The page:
• Pat Bertram Says:

      You’re right, I’ve always been compliant to other people’s feelings, even when I was a little girl, which is probably why I haven’t a clue what I want or like. (Except for dancing. That I like.) I know I want interesting. I know I want to feel alive.

      I so much appreciate your encouragement. So many people remind me of dangers. I’m not stupid, I know there are dangers, especially a woman out in the world by herself, but I also know there are dangers in a shuttered room.

      Oddly, except that I so often followed along with Jeff’s wishes (mostly because he cared what we did and I didn’t), I felt most myself when I was with him. It’s hard to be myself now because I don’t know what “myself” is any more. I guess that’s part of the journey.

      Taking risks — that’s the big one for me. I’m a homebody, a quasi hermit, a comfort-lover, somewhat timid (sticking a toe in into adventure instead of just diving in), but who knows what will happen when I leave here. It will be the end of my secure life, that’s for sure!

      • leesis Says:

        Yep, its clear that Jeff led the way because you weren’t too fussed either way. But perhaps thanks to him you are fussed now but without him so you have to be your own leader. I too am…well actually a complete hermit…work and child keeping me having to converse🙂, but its by choice and nature and something tells me you are in a different spot right now. A spot perhaps that says…hmm what can I do? Go discover my friend. xxx

  4. leesis Says:

    Hey Pat…I was just researching something and I found this and thought of you…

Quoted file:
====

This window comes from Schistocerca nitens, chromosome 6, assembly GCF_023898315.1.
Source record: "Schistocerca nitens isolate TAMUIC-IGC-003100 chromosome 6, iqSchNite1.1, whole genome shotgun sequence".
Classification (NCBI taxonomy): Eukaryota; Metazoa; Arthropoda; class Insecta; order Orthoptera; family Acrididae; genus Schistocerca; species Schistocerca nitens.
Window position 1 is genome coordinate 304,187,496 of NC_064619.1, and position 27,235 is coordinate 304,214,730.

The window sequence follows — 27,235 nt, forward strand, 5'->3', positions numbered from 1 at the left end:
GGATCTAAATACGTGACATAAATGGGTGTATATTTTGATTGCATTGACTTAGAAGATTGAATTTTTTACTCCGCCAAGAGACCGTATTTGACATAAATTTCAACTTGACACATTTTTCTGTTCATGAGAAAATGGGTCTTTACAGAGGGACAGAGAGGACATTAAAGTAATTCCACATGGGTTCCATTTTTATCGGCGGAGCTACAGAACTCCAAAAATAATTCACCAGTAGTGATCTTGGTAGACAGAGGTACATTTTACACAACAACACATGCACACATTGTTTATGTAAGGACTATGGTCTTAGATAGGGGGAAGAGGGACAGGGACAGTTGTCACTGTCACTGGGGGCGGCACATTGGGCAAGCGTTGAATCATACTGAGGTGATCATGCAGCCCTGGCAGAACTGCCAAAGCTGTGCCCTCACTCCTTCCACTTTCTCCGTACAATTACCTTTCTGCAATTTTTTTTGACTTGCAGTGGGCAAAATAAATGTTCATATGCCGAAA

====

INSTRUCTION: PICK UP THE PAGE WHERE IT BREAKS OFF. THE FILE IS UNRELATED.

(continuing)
“After a wonderful sojourn in the wilderness, I remember walking along the streets of a city which had been my home for awhile… On both sides of us as we walked were displayed the things we can buy if we are willing to stay in the orderly lines day after day, year after year. Some of the things are more or less useful, many are utter trash. Some have a claim to beauty, many are garishly ugly. Thousands of things are displayed—and yet, my friends, the most valuable are missing. Freedom is not displayed, nor health, nor happiness, nor peace of mind. To obtain these things, my friends, you too may need to escape from the orderly lines and risk being looked upon disdainfully.”

    Peace Pilgrim: Her Life and Work In Her Own Words – page 25
    xx

    • Pat Bertram Says:

      The Peace Pilgrim fascinates me. She left home with only four objects in her possession — a map, a pen, a toothbrush, and comb. The journey was the result of some sort of religious experience and I envy her belief, focus, and agenda. I’m not sure I am capable of the sort of belief it takes to just go walking without anything but the clothes on my back. Don’t have an agenda, either.